ingredient information
Peppers Anaheim Organic
AAA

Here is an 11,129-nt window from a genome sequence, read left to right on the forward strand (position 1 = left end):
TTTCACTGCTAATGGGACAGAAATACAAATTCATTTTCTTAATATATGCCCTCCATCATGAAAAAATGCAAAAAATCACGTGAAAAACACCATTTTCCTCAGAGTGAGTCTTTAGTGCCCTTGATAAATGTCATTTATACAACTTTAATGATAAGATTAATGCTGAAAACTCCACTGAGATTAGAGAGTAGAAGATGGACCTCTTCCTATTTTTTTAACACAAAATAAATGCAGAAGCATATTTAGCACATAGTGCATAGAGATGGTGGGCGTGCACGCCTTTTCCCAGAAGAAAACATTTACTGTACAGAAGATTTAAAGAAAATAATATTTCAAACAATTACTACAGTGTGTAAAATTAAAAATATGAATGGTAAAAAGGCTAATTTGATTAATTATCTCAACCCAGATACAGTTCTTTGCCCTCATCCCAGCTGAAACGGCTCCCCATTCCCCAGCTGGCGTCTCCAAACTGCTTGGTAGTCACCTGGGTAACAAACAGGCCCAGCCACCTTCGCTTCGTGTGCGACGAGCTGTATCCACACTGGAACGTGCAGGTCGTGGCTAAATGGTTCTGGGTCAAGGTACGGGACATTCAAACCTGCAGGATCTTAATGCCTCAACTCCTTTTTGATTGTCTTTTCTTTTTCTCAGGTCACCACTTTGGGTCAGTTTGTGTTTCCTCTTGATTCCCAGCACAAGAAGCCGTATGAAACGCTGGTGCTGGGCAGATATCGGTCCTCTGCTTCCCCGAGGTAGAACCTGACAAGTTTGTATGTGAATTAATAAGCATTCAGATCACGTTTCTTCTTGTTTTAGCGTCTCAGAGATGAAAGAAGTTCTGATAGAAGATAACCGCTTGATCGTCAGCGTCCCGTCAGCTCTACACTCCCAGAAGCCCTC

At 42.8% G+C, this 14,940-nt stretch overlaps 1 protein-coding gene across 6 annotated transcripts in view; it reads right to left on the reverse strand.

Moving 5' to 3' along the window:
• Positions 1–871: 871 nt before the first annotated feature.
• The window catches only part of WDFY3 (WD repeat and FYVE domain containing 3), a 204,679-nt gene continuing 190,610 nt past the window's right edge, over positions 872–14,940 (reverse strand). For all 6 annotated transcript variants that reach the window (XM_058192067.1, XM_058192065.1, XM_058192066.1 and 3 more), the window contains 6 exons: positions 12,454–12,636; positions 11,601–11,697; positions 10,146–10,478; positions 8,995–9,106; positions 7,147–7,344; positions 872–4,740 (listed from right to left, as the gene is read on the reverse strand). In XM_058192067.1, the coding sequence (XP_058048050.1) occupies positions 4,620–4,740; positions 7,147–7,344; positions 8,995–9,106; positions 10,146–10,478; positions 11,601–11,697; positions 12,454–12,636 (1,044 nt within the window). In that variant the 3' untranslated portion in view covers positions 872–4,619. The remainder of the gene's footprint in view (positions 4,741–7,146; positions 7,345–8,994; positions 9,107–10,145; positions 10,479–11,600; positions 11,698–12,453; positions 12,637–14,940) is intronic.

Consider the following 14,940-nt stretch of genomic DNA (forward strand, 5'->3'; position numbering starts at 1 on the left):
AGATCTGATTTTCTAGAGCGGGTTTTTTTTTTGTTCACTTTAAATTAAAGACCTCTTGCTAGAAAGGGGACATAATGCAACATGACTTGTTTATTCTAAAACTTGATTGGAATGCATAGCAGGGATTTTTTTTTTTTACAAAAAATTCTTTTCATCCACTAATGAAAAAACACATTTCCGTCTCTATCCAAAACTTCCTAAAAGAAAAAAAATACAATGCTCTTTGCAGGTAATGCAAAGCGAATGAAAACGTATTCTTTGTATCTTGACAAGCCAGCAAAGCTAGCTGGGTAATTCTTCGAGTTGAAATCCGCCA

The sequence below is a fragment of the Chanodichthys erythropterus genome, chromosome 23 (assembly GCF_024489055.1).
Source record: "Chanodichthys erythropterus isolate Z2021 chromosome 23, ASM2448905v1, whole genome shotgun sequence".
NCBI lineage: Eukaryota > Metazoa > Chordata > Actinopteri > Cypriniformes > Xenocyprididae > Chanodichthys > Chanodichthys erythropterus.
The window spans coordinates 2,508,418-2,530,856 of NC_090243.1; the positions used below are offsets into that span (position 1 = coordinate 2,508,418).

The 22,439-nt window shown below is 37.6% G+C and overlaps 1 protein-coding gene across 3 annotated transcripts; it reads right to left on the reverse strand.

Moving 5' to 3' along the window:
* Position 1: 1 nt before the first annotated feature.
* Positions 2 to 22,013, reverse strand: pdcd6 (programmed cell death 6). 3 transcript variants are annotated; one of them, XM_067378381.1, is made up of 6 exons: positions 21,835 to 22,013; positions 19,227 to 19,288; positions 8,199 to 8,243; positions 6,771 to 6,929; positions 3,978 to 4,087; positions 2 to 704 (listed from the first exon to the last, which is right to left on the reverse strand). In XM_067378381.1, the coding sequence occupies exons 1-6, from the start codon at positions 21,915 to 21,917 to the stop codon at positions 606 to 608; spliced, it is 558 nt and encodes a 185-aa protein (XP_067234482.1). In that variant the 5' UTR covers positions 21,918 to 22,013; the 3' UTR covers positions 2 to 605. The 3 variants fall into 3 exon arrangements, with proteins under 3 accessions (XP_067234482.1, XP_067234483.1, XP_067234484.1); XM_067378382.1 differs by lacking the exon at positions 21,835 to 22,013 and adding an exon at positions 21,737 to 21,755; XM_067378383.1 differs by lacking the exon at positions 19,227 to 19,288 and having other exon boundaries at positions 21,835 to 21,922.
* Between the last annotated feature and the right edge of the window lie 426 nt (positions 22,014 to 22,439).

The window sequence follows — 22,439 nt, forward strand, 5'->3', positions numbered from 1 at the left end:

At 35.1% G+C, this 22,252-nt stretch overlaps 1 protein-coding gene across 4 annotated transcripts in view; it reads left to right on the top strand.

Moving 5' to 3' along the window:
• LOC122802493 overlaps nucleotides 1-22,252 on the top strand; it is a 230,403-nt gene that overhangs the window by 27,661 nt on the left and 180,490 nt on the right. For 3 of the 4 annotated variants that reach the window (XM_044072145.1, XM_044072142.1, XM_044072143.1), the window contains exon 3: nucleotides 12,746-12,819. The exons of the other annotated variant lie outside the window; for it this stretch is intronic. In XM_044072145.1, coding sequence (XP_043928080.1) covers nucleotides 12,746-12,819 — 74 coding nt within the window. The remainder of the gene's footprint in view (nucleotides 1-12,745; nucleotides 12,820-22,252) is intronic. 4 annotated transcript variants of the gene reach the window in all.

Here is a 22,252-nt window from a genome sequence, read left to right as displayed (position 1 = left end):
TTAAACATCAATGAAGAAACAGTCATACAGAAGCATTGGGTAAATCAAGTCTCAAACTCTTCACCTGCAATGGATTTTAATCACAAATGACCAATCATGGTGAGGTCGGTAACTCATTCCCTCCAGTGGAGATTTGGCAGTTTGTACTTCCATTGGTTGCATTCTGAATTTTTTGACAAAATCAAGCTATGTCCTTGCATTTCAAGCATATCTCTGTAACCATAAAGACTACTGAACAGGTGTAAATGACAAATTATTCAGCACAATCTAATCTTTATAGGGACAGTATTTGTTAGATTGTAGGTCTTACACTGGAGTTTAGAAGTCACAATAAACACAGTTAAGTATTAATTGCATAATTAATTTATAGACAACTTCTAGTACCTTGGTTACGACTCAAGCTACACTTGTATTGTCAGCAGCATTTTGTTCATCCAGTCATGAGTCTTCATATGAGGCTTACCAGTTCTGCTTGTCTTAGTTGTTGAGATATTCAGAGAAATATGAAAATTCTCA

Anaheim or New Mexican peppers are medium-hot peppers that are a major feature of Southwestern cooking and are frequently used to make decorative wall hangings. These pepper chains, called ristras, are usually composed of red, dried Anaheim peppers. Varieties Anaheim peppers are moderately hot, although their heat depends on where they’re grown and how mature they are. Varieties of the pepper grown in New Mexico tend to be hotter than those grown in California, and the mature red ones tend to be hotter than the green. The Anaheim chile varies from light green to dark green to red and grows to between 6 and 10 inches (15–25cm) long and 1 to 2 inches (2.5–5cm) around. The hotness of peppers is measured in Scoville heat units, and Anaheims have a heat score that ranges between 500 and 2,500. How high a chile pepper scores on the heat scale is determined by high-performance liquid chromatography measurement of parts per million capsaicin. This figure is then converted into the historic Scoville heat units that signify how much dilution is necessary to drown out the chile’s heat. Organic food is produced by farmers who emphasize the use of renewable resources and the conservation of soil and water to enhance environmental quality for future generations. Organic meat, poultry, eggs, and dairy products come from animals that are given no antibiotics or growth hormones. Organic food is produced without using most conventional pesticides; fertilizers made with synthetic ingredients or sewage sludge; bioengineering; or ionizing radiation. Before a product can be labeled "organic," a Government-approved certifier inspects the farm where the food is grown to make sure the farmer is following all the rules necessary to meet USDA organic standards. Companies that handle or process organic food before it gets to your local supermarket or restaurant must be certified.